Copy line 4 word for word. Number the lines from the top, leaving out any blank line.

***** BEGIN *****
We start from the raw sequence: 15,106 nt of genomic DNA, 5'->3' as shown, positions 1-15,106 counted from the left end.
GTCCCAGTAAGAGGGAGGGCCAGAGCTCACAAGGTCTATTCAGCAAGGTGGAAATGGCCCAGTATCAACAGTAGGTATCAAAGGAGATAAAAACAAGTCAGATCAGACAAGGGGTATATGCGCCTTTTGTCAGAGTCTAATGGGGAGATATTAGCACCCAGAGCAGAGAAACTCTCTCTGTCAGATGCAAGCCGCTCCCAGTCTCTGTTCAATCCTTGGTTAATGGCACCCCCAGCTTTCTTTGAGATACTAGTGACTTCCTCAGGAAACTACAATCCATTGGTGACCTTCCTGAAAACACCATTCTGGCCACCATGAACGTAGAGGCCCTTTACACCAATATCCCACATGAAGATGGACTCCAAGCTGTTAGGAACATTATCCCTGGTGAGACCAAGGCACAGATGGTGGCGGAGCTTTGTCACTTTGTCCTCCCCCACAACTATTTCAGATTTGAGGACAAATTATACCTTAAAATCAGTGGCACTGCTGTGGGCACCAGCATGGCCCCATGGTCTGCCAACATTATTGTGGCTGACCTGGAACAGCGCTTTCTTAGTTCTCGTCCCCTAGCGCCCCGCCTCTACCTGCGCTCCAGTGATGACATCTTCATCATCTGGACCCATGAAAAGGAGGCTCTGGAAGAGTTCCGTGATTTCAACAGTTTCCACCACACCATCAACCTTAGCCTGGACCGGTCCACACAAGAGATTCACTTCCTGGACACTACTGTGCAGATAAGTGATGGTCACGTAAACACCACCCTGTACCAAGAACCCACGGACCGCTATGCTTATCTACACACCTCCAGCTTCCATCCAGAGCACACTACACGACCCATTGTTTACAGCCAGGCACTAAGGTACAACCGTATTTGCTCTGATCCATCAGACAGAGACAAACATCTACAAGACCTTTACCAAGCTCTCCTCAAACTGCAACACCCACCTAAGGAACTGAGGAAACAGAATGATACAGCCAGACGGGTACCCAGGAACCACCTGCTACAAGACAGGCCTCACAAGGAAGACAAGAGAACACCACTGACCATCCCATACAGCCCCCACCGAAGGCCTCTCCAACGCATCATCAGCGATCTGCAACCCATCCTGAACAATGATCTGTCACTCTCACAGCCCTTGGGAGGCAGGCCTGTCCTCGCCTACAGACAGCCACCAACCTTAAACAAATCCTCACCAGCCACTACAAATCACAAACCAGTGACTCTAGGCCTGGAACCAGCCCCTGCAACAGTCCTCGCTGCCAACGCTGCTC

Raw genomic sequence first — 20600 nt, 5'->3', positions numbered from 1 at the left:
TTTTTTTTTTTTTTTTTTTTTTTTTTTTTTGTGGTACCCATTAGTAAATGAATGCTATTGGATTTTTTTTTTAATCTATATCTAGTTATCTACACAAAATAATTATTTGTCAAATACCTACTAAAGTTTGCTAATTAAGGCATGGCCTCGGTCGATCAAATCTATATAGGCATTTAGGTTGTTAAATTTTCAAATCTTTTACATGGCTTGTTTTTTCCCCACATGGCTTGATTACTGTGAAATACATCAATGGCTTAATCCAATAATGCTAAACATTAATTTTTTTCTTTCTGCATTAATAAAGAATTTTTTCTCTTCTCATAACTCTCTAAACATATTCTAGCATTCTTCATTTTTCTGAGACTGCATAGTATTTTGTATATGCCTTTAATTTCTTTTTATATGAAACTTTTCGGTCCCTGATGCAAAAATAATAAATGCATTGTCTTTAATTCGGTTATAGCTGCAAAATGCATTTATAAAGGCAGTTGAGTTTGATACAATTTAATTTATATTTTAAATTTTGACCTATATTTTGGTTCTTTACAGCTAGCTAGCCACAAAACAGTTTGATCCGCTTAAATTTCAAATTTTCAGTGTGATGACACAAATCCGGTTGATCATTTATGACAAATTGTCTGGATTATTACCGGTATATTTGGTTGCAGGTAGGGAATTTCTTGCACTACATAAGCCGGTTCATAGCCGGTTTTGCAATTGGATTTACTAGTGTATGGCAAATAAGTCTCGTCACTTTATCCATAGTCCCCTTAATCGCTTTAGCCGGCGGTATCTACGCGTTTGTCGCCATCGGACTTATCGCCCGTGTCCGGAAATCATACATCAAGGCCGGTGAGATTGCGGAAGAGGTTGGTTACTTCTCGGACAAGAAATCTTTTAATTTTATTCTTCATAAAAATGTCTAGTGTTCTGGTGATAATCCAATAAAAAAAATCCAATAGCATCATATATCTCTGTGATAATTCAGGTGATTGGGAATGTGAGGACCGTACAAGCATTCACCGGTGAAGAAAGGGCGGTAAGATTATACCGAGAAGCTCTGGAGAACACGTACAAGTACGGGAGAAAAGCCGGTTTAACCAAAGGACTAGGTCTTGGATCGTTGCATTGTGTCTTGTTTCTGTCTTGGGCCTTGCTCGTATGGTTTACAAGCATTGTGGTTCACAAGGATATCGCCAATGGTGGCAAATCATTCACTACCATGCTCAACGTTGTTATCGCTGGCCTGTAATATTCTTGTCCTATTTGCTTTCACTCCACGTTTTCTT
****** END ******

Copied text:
TTTTTTTTTTTTTTTTTTTTTTTTTTTTTTGTGGTACCCATTAGTAAATGAATGCTATTGGATTTTTTTTTTAATCTATATCTAGTTATCTACACAAAATAATTATTTGTCAAATACCTACTAAAGTTTGCTAATTAAGGCATGGCCTCGGTCGATCAAATCTATATAGGCATTTAGGTTGTTAAATTTTCAAATCTTTTACATGGCTTGTTTTTTCCCCACATGGCTTGATTACTGTGAAATACATCAATGGCTTAATCCAATAATGCTAAACATTAATTTTTTTCTTTCTGCATTAATAAAGAATTTTTTCTCTTCTCATAACTCTCTAAACATATTCTAGCATTCTTCATTTTTCTGAGACTGCATAGTATTTTGTATATGCCTTTAATTTCTTTTTATATGAAACTTTTCGGTCCCTGATGCAAAAATAATAAATGCATTGTCTTTAATTCGGTTATAGCTGCAAAATGCATTTATAAAGGCAGTTGAGTTTGATACAATTTAATTTATATTTTAAATTTTGACCTATATTTTGGTTCTTTACAGCTAGCTAGCCACAAAACAGTTTGATCCGCTTAAATTTCAAATTTTCAGTGTGATGACACAAATCCGGTTGATCATTTATGACAAATTGTCTGGATTATTACCGGTATATTTGGTTGCAGGTAGGGAATTTCTTGCACTACATAAGCCGGTTCATAGCCGGTTTTGCAATTGGATTTACTAGTGTATGGCAAATAAGTCTCGTCACTTTATCCATAGTCCCCTTAATCGCTTTAGCCGGCGGTATCTACGCGTTTGTCGCCATCGGACTTATCGCCCGTGTCCGGAAATCATACATCAAGGCCGGTGAGATTGCGGAAGAGGTTGGTTACTTCTCGGACAAGAAATCTTTTAATTTTATTCTTCATAAAAATGTCTAGTGTTCTGGTGATAATCCAATAAAAAAAATCCAATAGCATCATATATCTCTGTGATAATTCAGGTGATTGGGAATGTGAGGACCGTACAAGCATTCACCGGTGAAGAAAGGGCGGTAAGATTATACCGAGAAGCTCTGGAGAACACGTACAAGTACGGGAGAAAAGCCGGTTTAACCAAAGGACTAGGTCTTGGATCGTTGCATTGTGTCTTGTTTCTGTCTTGGGCCTTGCTCGTATGGTTTACAAGCATTGTGGTTCACAAGGATATCGCCAATGGTGGCAAATCATTCACTACCATGCTCAACGTTGTTATCGCTGGCCTGTAATATTCTTGTCCTATTTGCTTTCACTCCACGTTTTCTT